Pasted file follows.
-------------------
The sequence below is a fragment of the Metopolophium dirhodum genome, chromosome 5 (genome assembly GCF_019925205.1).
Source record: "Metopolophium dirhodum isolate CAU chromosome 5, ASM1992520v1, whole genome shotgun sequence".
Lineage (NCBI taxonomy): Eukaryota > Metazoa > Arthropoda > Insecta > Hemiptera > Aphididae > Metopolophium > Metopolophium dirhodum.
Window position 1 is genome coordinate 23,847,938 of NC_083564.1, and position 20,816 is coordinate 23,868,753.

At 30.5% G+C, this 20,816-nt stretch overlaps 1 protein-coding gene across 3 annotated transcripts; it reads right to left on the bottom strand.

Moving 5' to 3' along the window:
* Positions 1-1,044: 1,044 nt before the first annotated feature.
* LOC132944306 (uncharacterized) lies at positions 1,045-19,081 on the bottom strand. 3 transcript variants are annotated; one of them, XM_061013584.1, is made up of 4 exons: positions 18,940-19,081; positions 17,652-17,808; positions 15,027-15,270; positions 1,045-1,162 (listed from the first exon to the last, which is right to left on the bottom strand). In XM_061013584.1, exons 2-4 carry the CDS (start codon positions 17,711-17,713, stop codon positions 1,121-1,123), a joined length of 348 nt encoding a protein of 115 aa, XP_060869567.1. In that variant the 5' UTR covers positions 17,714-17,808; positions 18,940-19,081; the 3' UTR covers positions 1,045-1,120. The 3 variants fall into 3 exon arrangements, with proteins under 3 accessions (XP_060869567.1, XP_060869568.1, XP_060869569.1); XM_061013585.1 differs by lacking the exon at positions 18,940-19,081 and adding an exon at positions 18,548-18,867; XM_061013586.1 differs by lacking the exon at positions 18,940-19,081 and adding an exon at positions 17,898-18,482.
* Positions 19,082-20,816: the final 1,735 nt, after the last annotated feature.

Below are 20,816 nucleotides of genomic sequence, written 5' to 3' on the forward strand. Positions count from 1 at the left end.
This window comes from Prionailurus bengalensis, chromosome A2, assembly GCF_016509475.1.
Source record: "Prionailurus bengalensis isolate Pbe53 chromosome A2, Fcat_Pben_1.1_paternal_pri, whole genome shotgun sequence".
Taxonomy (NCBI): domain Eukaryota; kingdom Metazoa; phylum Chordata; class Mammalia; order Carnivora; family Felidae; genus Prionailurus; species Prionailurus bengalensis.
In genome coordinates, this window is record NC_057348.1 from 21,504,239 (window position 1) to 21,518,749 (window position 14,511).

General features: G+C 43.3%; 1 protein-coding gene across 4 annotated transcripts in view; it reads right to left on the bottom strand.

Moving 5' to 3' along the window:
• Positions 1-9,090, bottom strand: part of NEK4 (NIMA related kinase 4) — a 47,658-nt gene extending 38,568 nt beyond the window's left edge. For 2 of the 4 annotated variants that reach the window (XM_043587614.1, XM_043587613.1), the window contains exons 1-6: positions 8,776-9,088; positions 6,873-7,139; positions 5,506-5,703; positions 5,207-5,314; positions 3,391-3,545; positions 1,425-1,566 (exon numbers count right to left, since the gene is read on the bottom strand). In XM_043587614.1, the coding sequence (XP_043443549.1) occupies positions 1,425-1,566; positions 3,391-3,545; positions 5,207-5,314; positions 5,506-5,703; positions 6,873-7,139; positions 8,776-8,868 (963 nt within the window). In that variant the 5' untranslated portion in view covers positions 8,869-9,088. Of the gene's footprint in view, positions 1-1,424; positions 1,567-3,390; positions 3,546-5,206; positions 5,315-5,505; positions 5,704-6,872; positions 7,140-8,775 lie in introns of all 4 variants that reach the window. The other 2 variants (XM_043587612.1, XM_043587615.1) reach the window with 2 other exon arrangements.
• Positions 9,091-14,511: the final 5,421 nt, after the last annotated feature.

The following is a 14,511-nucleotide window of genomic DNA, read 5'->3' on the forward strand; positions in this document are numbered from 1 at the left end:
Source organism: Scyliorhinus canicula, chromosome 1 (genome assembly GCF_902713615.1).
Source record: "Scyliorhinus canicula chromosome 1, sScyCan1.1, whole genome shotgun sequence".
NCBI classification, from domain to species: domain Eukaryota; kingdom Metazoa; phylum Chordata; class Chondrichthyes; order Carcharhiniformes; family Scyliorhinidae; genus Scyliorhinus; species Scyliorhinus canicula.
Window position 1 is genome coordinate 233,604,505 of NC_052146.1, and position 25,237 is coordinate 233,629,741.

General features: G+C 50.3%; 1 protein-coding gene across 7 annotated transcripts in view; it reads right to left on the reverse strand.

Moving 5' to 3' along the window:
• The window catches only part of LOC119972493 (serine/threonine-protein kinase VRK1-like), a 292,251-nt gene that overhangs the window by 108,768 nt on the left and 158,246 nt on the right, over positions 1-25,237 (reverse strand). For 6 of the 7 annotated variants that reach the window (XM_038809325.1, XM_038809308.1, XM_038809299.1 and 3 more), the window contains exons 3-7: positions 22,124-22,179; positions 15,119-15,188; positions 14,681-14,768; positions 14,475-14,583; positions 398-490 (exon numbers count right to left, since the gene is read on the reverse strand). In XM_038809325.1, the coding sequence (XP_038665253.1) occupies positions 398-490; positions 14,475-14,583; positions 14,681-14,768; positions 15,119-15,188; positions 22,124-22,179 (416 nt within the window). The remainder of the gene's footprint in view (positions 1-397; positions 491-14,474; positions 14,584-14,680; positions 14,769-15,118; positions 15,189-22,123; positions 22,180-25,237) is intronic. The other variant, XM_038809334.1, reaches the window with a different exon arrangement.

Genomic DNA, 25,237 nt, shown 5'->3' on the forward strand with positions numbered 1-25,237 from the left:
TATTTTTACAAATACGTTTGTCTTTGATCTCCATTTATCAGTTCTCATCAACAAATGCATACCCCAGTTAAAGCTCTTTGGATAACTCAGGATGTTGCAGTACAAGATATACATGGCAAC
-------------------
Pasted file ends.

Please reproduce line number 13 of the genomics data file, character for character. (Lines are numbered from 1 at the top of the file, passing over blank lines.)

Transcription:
Taxonomy (NCBI): domain Eukaryota; kingdom Metazoa; phylum Chordata; class Mammalia; order Carnivora; family Felidae; genus Prionailurus; species Prionailurus bengalensis.